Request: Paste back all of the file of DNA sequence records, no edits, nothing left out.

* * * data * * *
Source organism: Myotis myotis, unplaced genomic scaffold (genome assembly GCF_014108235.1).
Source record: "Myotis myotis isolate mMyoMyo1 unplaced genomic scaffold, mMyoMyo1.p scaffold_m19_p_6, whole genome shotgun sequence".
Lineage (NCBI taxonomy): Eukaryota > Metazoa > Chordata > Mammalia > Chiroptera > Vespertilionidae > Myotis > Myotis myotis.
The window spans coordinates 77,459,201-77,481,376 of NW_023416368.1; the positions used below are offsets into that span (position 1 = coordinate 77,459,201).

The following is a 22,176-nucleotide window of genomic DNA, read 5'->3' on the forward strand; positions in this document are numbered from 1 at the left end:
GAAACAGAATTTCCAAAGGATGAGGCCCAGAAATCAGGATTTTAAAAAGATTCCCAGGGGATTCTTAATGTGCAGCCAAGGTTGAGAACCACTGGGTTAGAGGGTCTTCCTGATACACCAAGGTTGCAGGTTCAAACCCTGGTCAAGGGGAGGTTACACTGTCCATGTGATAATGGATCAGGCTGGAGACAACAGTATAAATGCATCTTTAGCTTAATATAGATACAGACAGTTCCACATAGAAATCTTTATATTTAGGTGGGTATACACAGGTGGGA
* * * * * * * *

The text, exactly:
Source organism: Myotis myotis, unplaced genomic scaffold (genome assembly GCF_014108235.1).
Source record: "Myotis myotis isolate mMyoMyo1 unplaced genomic scaffold, mMyoMyo1.p scaffold_m19_p_6, whole genome shotgun sequence".
Lineage (NCBI taxonomy): Eukaryota > Metazoa > Chordata > Mammalia > Chiroptera > Vespertilionidae > Myotis > Myotis myotis.
The window spans coordinates 77,459,201-77,481,376 of NW_023416368.1; the positions used below are offsets into that span (position 1 = coordinate 77,459,201).

The following is a 22,176-nucleotide window of genomic DNA, read 5'->3' on the forward strand; positions in this document are numbered from 1 at the left end:
GAAACAGAATTTCCAAAGGATGAGGCCCAGAAATCAGGATTTTAAAAAGATTCCCAGGGGATTCTTAATGTGCAGCCAAGGTTGAGAACCACTGGGTTAGAGGGTCTTCCTGATACACCAAGGTTGCAGGTTCAAACCCTGGTCAAGGGGAGGTTACACTGTCCATGTGATAATGGATCAGGCTGGAGACAACAGTATAAATGCATCTTTAGCTTAATATAGATACAGACAGTTCCACATAGAAATCTTTATATTTAGGTGGGTATACACAGGTGGGA